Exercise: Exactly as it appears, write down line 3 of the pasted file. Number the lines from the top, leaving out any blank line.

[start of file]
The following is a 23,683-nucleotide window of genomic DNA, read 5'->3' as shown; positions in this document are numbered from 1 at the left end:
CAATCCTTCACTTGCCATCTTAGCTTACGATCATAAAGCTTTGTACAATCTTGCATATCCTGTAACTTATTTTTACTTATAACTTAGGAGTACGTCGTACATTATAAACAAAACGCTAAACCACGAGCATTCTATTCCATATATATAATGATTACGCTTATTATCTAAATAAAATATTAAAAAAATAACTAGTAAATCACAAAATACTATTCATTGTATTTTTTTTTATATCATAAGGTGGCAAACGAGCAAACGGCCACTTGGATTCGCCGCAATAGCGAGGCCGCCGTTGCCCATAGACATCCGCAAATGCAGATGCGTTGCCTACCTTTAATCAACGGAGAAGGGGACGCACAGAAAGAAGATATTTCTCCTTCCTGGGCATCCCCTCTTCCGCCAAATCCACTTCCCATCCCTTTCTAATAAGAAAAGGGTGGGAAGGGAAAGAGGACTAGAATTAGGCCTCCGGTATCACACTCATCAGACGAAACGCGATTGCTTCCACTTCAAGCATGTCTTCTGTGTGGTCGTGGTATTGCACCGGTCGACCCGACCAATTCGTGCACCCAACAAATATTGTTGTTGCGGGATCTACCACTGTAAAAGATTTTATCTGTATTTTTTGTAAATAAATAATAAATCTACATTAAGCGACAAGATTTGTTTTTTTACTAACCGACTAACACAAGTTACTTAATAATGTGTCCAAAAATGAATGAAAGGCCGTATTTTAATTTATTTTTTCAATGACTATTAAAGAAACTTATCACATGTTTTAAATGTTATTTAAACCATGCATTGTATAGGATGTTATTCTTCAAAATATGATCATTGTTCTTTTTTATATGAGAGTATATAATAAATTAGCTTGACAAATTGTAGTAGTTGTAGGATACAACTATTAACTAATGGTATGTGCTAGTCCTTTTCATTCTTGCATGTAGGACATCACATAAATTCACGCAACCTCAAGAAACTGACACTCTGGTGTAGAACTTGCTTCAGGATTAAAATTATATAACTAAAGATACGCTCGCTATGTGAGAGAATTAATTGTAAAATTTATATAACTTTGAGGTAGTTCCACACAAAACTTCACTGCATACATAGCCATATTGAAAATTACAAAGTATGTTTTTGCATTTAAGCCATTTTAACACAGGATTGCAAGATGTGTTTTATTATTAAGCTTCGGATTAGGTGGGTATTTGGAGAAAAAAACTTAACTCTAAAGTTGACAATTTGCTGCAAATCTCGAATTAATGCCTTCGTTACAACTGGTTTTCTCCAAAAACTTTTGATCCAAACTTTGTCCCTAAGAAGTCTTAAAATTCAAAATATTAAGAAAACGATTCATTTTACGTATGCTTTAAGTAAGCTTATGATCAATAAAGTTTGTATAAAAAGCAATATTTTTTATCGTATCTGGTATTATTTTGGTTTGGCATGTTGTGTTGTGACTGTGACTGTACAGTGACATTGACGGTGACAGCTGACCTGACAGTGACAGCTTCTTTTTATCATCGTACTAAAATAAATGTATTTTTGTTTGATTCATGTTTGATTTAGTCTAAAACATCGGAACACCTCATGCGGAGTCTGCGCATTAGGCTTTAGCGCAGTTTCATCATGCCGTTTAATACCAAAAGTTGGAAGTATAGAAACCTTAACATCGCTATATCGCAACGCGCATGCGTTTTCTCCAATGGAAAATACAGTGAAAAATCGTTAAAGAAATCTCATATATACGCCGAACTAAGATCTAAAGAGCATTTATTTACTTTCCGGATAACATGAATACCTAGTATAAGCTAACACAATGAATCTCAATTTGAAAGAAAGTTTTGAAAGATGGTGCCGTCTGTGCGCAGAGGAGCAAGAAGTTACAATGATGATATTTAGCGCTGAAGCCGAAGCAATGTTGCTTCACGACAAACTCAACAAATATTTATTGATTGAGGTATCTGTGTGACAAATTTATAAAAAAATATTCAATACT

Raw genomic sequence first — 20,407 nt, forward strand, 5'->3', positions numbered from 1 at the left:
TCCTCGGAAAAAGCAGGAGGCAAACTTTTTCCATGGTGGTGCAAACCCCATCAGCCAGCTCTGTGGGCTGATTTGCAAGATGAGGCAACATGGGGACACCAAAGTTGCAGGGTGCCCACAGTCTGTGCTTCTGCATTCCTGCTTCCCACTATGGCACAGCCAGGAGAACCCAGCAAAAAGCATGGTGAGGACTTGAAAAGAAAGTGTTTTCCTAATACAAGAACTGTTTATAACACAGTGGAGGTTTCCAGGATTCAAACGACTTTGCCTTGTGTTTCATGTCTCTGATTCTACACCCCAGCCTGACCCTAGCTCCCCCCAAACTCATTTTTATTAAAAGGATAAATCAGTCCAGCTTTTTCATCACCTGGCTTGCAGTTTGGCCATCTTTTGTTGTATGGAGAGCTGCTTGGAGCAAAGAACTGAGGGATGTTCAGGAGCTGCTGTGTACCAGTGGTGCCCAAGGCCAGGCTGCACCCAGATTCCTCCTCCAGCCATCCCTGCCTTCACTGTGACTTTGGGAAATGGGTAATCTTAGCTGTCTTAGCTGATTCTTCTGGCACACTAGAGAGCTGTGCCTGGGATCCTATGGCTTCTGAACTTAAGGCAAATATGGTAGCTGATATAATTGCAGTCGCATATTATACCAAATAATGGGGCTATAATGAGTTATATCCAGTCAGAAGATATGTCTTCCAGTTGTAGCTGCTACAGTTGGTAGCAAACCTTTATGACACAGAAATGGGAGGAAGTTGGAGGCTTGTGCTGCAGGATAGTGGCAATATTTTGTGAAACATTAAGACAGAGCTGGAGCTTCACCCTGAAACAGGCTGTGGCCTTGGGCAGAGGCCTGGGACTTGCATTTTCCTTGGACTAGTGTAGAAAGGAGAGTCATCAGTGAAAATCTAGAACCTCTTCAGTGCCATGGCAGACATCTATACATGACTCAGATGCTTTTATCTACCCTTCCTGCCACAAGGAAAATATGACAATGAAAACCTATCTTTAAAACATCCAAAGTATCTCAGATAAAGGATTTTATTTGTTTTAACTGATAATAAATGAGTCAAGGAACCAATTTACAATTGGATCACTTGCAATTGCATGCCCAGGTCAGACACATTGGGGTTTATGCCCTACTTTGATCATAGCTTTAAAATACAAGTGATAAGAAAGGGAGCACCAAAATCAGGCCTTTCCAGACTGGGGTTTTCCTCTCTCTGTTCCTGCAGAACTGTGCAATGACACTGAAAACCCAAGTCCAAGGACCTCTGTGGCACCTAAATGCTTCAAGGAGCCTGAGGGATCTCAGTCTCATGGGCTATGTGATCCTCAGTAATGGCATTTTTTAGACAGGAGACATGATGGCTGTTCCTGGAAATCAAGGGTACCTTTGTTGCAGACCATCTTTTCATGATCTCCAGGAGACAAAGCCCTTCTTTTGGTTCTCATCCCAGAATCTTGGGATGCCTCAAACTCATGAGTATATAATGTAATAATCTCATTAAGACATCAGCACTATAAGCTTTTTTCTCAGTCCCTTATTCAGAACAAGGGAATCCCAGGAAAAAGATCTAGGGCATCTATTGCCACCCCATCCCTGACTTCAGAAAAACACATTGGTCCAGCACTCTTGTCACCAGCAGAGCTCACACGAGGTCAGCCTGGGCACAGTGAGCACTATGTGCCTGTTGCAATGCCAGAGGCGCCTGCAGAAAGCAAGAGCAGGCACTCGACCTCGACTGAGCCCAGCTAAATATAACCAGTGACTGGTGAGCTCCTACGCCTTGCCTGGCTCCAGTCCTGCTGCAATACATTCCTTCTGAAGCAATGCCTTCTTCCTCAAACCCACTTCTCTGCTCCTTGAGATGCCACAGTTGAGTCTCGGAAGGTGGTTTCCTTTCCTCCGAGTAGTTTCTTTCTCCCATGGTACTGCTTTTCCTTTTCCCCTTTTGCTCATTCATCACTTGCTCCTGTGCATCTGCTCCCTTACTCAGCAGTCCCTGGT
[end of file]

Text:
Raw genomic sequence first — 20,407 nt, forward strand, 5'->3', positions numbered from 1 at the left: